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Vegemite and acquired taste

No interesting cooking to report lately; at least, I’ve been cooking a little but nothing new, nothing I haven’t blogged about before. But on Friday I got to try Vegemite. One of my co-workers is from Australia and brought in a big tub for Australia Day, along with some bagels and cream cheese. So I tried it, and I kind of liked it.

“Kind of” is the operative term here. Vegemite is clearly an acquired taste, but I think I could acquire it. I spread a thin layer on a bagel; a little goes a long way. Vegemite is a thick, dense spread made from brewer’s yeast and vegetable ingredients. It has a very complex flavor: sour and tart, with a kind of underlying pungency. On the sesame bagel, the flavor was sharp and strong. With a bit of cream cheese, the flavor was less challenging; the cream cheese added a different layer of tartness but also lessened the impact of the sourness, and the creamy texture made the Vegemite taste easier to handle as well. Nichole says that in Australia it’s most common to spread Vegemite on toasted wholemeal bread with butter, and I think the rich flavor and fatty texture of the butter would make the whole thing easier to process as well.

Acquired taste is a funny thing. For most people, some foods are simply not enjoyable at first experience — coffee, for example. But for whatever reason — cultural pressures, a desire to feel grown-up and sophisticated, sheer morbid curiosity — we try the flavor again and become used to it, perhaps mixing in other foods to make the overall flavor more acceptable. Milk and sugar in coffee, soda water in whiskey, lemon juice in oysters. And eventually we acquire the taste.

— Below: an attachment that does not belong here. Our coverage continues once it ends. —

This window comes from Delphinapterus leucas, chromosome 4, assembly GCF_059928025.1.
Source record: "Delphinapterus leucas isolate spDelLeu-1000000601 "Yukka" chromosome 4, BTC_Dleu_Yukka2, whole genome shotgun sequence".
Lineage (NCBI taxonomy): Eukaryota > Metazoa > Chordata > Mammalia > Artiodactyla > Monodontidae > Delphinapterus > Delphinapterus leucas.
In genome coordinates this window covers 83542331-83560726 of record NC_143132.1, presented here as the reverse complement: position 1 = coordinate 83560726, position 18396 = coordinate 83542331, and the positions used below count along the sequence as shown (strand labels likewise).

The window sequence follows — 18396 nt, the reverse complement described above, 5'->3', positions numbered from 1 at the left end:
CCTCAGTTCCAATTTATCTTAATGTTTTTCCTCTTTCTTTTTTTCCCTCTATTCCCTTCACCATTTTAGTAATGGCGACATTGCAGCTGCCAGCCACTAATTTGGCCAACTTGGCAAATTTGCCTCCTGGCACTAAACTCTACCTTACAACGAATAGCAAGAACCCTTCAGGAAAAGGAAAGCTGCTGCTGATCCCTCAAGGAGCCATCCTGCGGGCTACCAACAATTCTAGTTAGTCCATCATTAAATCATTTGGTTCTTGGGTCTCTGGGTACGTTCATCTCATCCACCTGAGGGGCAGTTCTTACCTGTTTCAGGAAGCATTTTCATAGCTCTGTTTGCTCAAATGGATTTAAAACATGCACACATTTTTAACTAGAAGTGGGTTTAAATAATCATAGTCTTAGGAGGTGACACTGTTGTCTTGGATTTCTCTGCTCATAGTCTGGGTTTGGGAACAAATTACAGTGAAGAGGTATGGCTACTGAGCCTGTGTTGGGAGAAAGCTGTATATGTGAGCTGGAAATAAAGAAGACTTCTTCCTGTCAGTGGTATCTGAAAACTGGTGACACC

That said, a lot of our co-workers were not ready to acquire a taste for Vegemite. Which isn’t surprising; the American palate is far readier for sweet food than for bitter and sour ones, and Vegemite isn’t in our mainstream so there’s no cultural incentive to adapt to it the way one would to coffee. But if you have come to enjoy strong dark-roast coffee, or aged whiskey, or kimchi, you can probably bring Vegemite into your repertoire too if you give it a chance.


  1. Victor Cooper says:

    Good afternoon Amy,

    First, congratulations on your recent Jeopardy run – quite impressive.

    We’ve enjoyed reading your blog, 107 Cookbooks, and wanted to reach out to introduce ourselves and share some cookbook news on behalf of our client, Masterbuilt. In 2010 John McLemore, Masterbuilt’s President and CEO, released his first cookbook, Dadgum That’s Good, which features a variety of recipes, including Masterbuilt signature recipes. This year we are excited to share that John is in the process of publishing the second edition of his cookbook, Dadgum That’s Good Too, and we wanted to see if you would be interested receiving updates on his second book – perhaps recipes to be among the first to preview or even a sneak preview of the cookbook itself. We’ also be happy to share some of our favorite recipes from the first cookbook (there are some delicious vegetarian recipes and lighter seafood options), or share a copy of the book if you’d like.

    Thank you for your time, and we hope to hear back soon.


  2. Sorry for the delay–I don’t have a smoker or fryer, or anywhere I could put one (the perils of city apartment living), but thanks for the offer!

  3. Victor Cooper says:

    Thank you for the response, Amy. Completely understand. Please keep in touch, and we’ll be checking the blog regularly!

    -Victor Cooper

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